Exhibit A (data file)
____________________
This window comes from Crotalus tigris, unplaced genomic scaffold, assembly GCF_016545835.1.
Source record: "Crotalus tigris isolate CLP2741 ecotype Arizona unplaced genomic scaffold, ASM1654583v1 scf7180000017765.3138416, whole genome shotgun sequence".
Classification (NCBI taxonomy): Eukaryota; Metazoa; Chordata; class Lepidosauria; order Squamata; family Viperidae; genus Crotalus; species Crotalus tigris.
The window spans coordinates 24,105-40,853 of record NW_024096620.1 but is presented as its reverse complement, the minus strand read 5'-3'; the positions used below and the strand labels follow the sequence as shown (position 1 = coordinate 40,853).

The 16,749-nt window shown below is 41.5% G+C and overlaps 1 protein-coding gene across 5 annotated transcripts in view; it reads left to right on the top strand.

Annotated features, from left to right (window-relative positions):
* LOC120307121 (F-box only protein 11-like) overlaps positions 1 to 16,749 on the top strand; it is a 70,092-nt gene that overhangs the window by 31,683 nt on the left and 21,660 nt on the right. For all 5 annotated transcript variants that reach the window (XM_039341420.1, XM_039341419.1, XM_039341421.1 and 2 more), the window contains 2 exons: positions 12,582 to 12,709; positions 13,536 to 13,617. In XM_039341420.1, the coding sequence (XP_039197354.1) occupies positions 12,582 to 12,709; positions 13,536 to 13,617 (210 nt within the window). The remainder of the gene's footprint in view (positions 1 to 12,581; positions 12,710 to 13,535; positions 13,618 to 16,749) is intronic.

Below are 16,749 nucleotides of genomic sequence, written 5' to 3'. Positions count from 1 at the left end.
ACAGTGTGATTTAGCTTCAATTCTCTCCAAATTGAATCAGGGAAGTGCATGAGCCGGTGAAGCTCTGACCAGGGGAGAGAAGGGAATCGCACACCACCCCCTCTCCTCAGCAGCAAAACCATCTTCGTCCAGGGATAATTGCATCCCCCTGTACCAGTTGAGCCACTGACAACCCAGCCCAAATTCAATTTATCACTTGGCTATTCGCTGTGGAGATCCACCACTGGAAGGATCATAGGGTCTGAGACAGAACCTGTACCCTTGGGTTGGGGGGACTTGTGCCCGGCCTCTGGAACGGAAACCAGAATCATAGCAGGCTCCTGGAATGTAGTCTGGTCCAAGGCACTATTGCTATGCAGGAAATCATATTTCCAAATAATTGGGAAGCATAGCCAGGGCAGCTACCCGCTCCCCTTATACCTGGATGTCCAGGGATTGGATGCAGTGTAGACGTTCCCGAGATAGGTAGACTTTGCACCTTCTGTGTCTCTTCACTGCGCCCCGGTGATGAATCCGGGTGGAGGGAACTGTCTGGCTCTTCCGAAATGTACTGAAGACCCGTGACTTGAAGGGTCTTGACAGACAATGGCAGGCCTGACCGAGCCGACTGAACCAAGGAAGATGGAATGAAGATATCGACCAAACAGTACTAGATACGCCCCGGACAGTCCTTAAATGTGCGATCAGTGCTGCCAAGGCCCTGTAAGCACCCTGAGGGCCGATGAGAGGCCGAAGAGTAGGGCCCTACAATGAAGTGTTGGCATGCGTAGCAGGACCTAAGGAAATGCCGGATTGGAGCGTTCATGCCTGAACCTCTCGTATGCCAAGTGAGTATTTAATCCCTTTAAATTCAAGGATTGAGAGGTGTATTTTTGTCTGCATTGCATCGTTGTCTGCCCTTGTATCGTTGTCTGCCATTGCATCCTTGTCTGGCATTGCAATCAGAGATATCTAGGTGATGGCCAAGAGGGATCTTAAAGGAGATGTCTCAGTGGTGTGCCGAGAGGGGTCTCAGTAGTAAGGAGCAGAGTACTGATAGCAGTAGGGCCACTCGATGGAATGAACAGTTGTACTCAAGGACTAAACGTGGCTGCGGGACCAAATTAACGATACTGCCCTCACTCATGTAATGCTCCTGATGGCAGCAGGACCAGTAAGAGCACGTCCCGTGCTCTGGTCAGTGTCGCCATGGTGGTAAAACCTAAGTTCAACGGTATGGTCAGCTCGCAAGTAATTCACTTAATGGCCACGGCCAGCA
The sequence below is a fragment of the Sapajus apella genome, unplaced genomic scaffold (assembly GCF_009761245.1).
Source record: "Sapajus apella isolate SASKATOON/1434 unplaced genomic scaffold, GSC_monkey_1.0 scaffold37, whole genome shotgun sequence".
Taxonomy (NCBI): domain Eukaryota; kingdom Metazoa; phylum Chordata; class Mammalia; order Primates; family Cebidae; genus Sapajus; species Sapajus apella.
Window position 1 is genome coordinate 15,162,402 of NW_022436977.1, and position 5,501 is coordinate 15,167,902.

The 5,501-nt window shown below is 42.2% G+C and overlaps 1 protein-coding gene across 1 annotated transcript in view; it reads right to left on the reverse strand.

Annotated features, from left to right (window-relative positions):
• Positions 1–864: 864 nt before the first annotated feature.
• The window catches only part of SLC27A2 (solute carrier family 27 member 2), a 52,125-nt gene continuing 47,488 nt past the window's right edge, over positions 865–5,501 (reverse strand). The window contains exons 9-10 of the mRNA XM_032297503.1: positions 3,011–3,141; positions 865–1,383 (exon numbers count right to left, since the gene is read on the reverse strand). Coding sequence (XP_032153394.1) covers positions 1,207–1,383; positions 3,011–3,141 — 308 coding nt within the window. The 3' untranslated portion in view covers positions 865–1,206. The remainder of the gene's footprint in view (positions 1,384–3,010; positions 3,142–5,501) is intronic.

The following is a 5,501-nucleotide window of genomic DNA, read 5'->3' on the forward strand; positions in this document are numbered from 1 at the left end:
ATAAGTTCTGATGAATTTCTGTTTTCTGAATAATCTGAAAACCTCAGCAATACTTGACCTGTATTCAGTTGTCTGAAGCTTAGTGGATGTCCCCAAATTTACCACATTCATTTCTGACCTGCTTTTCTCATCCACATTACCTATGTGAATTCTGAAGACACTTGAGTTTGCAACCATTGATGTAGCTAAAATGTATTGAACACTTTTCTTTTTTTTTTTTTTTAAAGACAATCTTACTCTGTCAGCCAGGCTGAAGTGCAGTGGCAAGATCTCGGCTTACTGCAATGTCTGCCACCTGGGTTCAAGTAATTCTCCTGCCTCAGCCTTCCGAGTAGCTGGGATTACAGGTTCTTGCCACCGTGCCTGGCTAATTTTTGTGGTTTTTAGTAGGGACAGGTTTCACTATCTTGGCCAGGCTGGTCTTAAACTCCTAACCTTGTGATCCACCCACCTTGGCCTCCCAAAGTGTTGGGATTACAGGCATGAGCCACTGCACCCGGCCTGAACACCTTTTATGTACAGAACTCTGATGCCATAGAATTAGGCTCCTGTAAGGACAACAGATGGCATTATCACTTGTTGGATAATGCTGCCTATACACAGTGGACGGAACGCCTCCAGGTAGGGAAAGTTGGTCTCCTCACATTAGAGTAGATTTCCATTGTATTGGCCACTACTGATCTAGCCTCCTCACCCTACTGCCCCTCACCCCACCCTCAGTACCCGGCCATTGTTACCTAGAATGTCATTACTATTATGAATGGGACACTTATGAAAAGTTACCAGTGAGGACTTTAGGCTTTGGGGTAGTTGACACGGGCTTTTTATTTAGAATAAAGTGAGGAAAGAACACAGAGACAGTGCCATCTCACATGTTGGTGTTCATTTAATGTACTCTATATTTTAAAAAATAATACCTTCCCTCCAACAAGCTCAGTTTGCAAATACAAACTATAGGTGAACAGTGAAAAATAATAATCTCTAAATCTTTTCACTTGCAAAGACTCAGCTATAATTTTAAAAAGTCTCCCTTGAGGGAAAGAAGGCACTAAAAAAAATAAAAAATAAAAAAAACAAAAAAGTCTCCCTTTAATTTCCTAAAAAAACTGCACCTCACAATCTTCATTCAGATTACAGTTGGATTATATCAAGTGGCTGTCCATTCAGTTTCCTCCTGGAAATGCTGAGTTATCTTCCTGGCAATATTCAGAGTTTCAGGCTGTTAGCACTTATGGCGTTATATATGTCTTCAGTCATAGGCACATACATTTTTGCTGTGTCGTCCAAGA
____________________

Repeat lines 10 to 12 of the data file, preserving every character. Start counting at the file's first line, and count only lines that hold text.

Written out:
The sequence below is a fragment of the Sapajus apella genome, unplaced genomic scaffold (assembly GCF_009761245.1).
Source record: "Sapajus apella isolate SASKATOON/1434 unplaced genomic scaffold, GSC_monkey_1.0 scaffold37, whole genome shotgun sequence".
Taxonomy (NCBI): domain Eukaryota; kingdom Metazoa; phylum Chordata; class Mammalia; order Primates; family Cebidae; genus Sapajus; species Sapajus apella.